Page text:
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"Oggi a mezzogiorno ho un esame di cinese."

Translation:Today at noon I have a Chinese exam.

August 9, 2013

37 Comments


https://www.duolingo.com/profile/MimiB.elo

The translation provided is actually wrong. The correct translation for this sentence should be "Today at noon I have an exam in Chinese" and not a "Chinese exam". Although it is grammatically correct, the semantics is wrong. The adjective "Chinese" implies ORIGIN as in Chinese food, language, tradition, etc., ...but "an exam in Chinese".


https://www.duolingo.com/profile/brianl

Is this a question of British versus American English? In American English we say "a math test" or "a Chinese test" to mean an exam testing the subject of math or Chinese.


https://www.duolingo.com/profile/UbwFYffR

I agree for an additional reason. The translation suffers from multiple ambiguities. What is a Chinese exam? " … I have a Chinese exam" could apply to an examination on history that is written in Chinese, or one that is written in any language but produced in China -- as well as being a test of one's proficiency in the Chinese language which is what the Italian version probably means. Following the Italian literally, I wrote "Today at noon I have a test of Chinese", but it was marked wrong by DL. I reported it.


https://www.duolingo.com/profile/musmoulay

What about "a book? A Chinese book would be any book that originated from China!


https://www.duolingo.com/profile/Teresinha

I agree. It could be a DO-IN exam, for example.


https://www.duolingo.com/profile/Nicoletta236013

Thank you and I agree


https://www.duolingo.com/profile/Germanlehrerlsu

"At noon today..." should be as correct as "Today at noon..."


https://www.duolingo.com/profile/florence40

"at midday today I have a Chinese exam" should be correct!


https://www.duolingo.com/profile/Jaycee-Em

So why isn't 'At midday today' accepted, when 'Today at midday' is not??!! GRRR!


https://www.duolingo.com/profile/doitagain

For some reason "Today at midday I have a test in Chinese" is accepted but the same phrase with "exam" is not!


https://www.duolingo.com/profile/florence40

"at midday today I have a Chinese exam" should be correct!


https://www.duolingo.com/profile/ZibbiG

And why isn't "Today I have a Chinese exam at noon" also acceptable?


https://www.duolingo.com/profile/crollyanne

I have an exam in Chinese is not necessarily the same as a Chinese Exam. It could be an exam in astrophysics, for all we know, which is being written in Chinese.


https://www.duolingo.com/profile/ackworth

wouldn't Chinese exam be esame cinese?


https://www.duolingo.com/profile/tralalalex

I think that would be a random exam in the Chinese language instead of an exam in the Chinese language.


https://www.duolingo.com/profile/Dessie464019

I wrote "Today at noon I have an exam in Chinese" and it was accepted. I agree with you that "...I have a Chinese exam" changes the meaning.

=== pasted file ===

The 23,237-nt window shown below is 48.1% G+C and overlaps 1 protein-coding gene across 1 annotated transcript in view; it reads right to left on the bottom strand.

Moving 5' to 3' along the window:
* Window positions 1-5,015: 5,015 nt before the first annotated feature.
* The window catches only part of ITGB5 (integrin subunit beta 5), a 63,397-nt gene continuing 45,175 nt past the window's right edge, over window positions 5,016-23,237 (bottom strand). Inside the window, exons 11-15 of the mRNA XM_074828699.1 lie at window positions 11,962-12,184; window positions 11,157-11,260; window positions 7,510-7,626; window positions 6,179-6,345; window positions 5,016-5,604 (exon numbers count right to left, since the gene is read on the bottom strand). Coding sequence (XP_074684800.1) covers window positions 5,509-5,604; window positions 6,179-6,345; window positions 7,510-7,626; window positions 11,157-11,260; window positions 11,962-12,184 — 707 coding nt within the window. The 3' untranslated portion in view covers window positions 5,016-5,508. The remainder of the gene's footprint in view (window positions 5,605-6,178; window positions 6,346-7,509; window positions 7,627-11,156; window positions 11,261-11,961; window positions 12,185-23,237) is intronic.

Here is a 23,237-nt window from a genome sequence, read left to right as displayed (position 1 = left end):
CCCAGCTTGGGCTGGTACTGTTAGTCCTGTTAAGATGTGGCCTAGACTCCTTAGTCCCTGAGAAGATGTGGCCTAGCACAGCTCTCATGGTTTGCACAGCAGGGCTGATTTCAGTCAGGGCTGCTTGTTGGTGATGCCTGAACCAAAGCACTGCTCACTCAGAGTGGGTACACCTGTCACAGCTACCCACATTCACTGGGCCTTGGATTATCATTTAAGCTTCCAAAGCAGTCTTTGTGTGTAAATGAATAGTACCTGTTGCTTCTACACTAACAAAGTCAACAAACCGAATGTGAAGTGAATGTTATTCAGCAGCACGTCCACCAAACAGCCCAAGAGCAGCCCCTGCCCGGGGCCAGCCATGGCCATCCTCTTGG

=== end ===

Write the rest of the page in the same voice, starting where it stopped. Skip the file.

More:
https://www.duolingo.com/profile/Germanlehrerlsu

I think you're splitting hairs. An exam in Chinese and a Chinese exam would be taken by most students of Chinese to mean the exact same thing. You hear students all the time say I have a French test today or an exam in German. They're all saying the same thing essentially. To assert otherwise is nonsense.


https://www.duolingo.com/profile/Oliver289980

In British English it is AN exam


https://www.duolingo.com/profile/gkahndc

I wrote as as above but with a Chinese examination. It marked it wrong.


https://www.duolingo.com/profile/Richard470842

Same issue. Should have been accepted


https://www.duolingo.com/profile/Germanlehrerlsu

Richard...Without specifying what the "same issue" actually is, given the number of comments pro and con above yours, it's hard to respond. My feeling about the question of whether it should be: Chinese exam or exam in Chinese is below. In brief, to me both phrases are synonymous and should be acceptable.


https://www.duolingo.com/profile/Manolo67365

The exam would be on chinese not necessarily in chinese


https://www.duolingo.com/profile/EJS1947

I translated the "di" to be "about" Chinese


https://www.duolingo.com/profile/David26043

Today at midday i have an exam about Chinese


https://www.duolingo.com/profile/David26043

Probably not correct because it sounds like the exam is about the Chinese people not the Chinese language.


https://www.duolingo.com/profile/grandmajen

it is more usual to use midday than noon in UK


https://www.duolingo.com/profile/LorenzoLM

Specifically for noon? Noon means 12:00PM to me. Mid-day would be looser


https://www.duolingo.com/profile/Darko44

An instead of a


https://www.duolingo.com/profile/mollierose524

Why is midday incorrect? Noon is very American and both words have the same meaning


https://www.duolingo.com/profile/Petra476011

What's wrong when I say "Today at noontime ..."?


https://www.duolingo.com/profile/MerfGuex

Noon or midday is it not the same?

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